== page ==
Sen. Lamar Alexander suggested Tuesday that President Barack Obama look to his White House predecessors when considering any efforts to avert the impending $85 billion mix of automatic cuts known as the sequester.
Following a meeting with members of the Chattanooga Regional Manufacturers Association, Alexander told reporters that Obama should exhibit leadership in the vein of former presidents Richard Nixon, Ronald Reagan and Bill Clinton. If Obama and Congress cannot agree on how to replace the cuts put in place by previous fiscal battles, hundreds of thousands of jobs stand to be slashed because of ripple effects after a deadline passes on March 1.
"This requires presidential leadership," Alexander said. "It requires the kind of leadership that President Nixon gave when we went against his own party and made an agreement with China; that President Clinton did on welfare reform; that President Reagan did with Tip O'Neill on Social Security in 1983. If President Obama will lay out the reductions that he wants to make in mandatory spending, then we can avoid the mandatory cuts, or at least modify them so that they make more sense."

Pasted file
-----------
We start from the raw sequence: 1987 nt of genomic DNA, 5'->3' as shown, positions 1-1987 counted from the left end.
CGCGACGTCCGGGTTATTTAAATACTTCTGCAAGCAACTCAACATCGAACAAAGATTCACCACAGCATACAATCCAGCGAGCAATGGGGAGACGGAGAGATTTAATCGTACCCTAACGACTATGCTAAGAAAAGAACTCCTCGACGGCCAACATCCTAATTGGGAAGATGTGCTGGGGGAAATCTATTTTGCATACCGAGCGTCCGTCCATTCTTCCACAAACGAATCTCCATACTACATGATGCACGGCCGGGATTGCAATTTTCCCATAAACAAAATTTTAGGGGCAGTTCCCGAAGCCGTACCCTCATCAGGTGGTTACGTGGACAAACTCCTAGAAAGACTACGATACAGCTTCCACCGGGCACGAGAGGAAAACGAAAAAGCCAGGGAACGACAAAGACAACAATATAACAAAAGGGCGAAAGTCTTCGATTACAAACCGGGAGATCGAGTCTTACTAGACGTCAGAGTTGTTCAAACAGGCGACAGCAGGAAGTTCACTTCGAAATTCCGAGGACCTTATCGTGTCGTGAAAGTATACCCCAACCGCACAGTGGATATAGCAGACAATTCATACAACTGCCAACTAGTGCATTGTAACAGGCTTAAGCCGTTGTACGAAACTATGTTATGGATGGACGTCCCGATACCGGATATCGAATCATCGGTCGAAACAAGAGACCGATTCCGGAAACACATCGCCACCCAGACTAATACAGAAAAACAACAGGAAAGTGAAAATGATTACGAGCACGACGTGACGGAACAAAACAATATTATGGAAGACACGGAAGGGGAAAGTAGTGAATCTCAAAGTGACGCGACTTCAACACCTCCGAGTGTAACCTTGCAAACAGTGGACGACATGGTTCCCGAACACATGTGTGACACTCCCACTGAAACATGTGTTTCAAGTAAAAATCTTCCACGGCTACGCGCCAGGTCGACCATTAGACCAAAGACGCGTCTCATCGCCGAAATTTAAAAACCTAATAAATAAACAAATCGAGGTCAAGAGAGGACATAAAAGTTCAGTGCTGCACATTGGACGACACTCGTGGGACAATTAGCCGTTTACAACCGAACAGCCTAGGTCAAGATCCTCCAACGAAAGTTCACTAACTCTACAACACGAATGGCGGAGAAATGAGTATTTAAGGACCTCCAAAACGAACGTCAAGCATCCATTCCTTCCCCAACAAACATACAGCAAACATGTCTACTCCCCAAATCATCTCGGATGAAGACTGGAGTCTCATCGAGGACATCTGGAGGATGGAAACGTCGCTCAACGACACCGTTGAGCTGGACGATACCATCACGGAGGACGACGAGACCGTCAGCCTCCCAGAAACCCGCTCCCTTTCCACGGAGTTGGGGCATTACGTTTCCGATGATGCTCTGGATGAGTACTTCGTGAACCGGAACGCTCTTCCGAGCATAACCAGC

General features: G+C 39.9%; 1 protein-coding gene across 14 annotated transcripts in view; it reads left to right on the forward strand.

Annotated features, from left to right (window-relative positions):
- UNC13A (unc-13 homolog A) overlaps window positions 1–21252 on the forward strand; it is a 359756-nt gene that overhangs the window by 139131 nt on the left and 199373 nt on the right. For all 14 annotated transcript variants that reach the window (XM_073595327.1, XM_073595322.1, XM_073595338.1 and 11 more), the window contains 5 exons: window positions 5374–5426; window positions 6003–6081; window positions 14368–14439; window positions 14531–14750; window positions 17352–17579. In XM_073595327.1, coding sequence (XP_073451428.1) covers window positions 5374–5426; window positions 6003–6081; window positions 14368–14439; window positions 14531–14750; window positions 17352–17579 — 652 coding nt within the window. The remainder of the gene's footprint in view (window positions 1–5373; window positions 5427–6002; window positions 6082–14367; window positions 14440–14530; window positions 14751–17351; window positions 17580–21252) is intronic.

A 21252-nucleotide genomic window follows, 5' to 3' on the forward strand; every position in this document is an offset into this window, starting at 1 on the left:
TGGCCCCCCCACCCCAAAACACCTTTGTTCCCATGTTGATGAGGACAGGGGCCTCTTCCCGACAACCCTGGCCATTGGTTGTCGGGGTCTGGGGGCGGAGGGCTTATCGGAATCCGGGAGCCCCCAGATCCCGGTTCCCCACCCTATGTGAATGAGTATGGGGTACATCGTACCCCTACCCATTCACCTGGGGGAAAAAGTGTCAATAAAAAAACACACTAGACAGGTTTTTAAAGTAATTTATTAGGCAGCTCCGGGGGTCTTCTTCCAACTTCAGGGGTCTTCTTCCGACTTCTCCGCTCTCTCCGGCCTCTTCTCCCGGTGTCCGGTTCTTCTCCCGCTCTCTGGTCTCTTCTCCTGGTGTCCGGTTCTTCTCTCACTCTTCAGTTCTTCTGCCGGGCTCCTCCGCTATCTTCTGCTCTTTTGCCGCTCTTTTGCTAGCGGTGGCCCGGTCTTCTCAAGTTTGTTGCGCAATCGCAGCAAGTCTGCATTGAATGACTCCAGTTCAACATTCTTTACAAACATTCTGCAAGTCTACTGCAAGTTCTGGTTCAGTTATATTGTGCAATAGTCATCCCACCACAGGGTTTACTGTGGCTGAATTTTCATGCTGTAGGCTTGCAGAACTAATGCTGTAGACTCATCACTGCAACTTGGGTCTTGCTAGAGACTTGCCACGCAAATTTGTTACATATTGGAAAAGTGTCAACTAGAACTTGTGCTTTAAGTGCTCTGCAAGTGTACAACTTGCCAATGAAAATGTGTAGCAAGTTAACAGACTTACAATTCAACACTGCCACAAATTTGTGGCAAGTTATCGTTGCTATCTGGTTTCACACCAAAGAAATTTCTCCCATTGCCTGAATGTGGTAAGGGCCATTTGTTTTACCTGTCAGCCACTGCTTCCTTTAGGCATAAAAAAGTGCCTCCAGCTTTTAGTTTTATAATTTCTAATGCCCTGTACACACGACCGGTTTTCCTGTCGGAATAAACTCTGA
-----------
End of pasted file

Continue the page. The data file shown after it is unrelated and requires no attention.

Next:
Alexander said that reductions would be necessary in the areas of entitlement spending—an area he has addressed in recent legislation introduced with Sen. Bob Corker. The senator said reductions to mandatory spending programs still needed to occur, just from "smarter" areas.
"One way or another, we need to reduce spending by $1.2 trillion," he said. "We agreed to do that two years ago; we can't back up on that."
Both Alexander and Corker voted in favor of the Budget Control Act of 2011, which initially put the sequester in place. In the past, the senator said he would not have changed his vote in favor of the bill because the sequester was a "ham-handed device" that was never supposed to happen.
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